Strategies to reduce the gap between rich and poor, and make stronger communities



Service with a smile?Once in a while I like to take on the problems of the world.  I do this, not (usually!) as an opportunity to rant, rather as an opportunity for conversation, floating ideas, and tagging potential resolutions, which I can then hold out as a place to walk towards.  It helps motivate me, when the odds seemed stacked against.

One of those big world problems is the growing gap between rich and poor. It’s considerably widened since the 1970’s.  The “gap” has irked me for a long time.  Most of our political leaders love to sidestep the gap.  Maybe its a Cold War mindset still lurking, capitalism vs. communism.  Or maybe its something more sinister, witness this NY Times opinion piece following the November 2010 US mid-term elections, Who will stand up to the super rich? For an excellent read on the gap, and why it matters, I recommend The Spirit Level: Why greater equality makes societies stronger.

At a one-to-one level, moving closer to each other will help reduce relationship highs and lows.  The same principle applies to the big picture.  Want to strengthen your team, your community, your region, your world? Reduce the gaps, and you’ll strengthen the connections, and create new opportunities for collaboration, innovation, and communities where everyone feels like they belong.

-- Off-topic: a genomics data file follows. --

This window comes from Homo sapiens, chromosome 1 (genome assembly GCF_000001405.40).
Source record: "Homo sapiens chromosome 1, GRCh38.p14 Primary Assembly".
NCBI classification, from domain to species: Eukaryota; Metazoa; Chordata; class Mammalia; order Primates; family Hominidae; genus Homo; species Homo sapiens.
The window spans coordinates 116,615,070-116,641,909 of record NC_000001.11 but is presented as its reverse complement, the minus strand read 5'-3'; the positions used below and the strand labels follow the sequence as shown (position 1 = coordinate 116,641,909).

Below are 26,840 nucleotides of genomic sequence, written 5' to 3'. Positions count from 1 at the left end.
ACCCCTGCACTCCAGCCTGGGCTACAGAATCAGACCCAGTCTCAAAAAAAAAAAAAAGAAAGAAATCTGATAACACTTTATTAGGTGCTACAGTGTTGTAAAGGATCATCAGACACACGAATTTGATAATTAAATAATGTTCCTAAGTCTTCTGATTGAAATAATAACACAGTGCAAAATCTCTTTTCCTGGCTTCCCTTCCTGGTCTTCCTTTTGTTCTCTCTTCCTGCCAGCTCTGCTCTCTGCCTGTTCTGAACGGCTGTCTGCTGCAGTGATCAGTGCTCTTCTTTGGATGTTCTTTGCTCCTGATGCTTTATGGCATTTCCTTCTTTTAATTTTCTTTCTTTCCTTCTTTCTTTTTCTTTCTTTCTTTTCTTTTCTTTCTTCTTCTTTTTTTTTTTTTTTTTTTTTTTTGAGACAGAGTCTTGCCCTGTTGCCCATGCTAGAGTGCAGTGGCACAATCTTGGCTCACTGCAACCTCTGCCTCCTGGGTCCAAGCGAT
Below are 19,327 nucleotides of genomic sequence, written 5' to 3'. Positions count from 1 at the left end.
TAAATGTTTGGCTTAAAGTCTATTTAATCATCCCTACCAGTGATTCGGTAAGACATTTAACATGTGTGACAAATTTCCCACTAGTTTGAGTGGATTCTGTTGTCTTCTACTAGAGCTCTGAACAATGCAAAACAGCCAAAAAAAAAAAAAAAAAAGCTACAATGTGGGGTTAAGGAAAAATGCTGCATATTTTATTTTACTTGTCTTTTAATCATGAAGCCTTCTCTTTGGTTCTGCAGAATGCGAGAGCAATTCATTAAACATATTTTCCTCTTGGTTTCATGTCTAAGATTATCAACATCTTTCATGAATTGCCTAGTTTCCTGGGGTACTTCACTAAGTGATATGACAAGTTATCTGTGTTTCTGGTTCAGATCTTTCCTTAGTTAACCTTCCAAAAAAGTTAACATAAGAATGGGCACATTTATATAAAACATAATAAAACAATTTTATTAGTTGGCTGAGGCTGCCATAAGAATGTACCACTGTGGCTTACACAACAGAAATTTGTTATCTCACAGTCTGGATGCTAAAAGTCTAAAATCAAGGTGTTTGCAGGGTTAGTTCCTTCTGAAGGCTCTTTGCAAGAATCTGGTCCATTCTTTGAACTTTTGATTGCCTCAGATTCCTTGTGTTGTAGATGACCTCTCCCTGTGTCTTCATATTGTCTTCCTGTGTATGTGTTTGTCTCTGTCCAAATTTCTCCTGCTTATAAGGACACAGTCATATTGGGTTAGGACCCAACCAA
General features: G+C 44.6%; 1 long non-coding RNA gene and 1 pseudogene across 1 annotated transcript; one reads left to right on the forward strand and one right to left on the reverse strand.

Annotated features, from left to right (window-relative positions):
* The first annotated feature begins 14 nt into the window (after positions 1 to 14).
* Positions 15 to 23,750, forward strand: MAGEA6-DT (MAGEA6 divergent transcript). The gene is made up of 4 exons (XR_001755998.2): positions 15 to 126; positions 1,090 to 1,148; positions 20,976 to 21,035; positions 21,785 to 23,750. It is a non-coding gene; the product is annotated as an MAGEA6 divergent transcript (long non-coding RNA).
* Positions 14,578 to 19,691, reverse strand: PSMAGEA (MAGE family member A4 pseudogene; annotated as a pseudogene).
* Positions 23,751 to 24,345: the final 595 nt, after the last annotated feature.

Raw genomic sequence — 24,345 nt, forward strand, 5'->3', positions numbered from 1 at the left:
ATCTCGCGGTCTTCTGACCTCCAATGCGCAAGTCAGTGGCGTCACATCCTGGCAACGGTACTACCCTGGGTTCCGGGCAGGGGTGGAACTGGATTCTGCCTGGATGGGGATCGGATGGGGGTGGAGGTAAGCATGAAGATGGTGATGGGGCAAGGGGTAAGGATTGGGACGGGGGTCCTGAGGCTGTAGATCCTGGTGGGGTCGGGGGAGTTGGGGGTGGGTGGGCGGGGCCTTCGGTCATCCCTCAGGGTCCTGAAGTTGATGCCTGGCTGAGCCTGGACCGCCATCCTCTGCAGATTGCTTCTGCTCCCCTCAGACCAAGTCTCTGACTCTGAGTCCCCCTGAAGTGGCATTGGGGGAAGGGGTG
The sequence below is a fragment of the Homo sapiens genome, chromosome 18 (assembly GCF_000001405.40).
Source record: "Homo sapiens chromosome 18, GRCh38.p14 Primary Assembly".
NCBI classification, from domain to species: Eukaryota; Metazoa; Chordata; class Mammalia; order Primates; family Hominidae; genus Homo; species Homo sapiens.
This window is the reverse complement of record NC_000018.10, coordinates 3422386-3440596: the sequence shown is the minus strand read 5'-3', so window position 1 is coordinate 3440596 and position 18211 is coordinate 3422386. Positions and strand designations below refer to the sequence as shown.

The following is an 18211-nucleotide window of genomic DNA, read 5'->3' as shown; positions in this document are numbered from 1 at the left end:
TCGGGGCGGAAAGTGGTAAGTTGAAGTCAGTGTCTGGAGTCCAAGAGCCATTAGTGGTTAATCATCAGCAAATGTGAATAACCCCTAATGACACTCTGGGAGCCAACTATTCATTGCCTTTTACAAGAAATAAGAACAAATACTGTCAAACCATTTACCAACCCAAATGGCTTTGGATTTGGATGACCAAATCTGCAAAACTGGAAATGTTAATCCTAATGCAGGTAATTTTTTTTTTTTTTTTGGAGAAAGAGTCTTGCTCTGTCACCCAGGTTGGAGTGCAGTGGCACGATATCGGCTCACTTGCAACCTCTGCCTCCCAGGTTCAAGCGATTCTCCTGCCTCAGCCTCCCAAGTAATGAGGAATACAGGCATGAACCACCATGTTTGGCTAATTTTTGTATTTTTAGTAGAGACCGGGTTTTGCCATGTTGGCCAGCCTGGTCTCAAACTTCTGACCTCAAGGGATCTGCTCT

Here’s a few strategies I like, some soft, some hard, some doable now, some in the future (maybe), for addressing the gap between rich and poor:

What other ways can you think of to reduce the gap between rich and poor, and make your community, no matter the size, a stronger place?

If you enjoyed this post, please consider leaving a comment or subscribing to my blog. Thanks, Ben.

Photo credit: on Flickr


  1. This is an important topic Ben – it’s amazing how much of our economic news is dominated by the financial health of corporations, as if that is the only meaningful measure. Few realize, I suspect, that the rich / poor gap is widening and starting to resemble the 1920s and 1930s. There are systemic issues at play, no doubt, but your suggestions for encouraging meaningful conversations are helpful.

  2. Lorne, thanks for emphasizing the bigger picture aspects of the gap… while I think many people know a widening rich/poor gap is not good for society, I find it affirming that there is much data being generated now giving gap metrics, and stories weaving that data together, and these stories help us understand the close linkage between societal health / personal satisfaction and the gap.

  3. thank you so much for this information..
    it helped me a lot..

  4. Felicia Akumah says

    well done Ben thanks for a wonderful message describing the ich and the poor. It is very appealling to come with these points. Infact is my pressure to read thaks a lot

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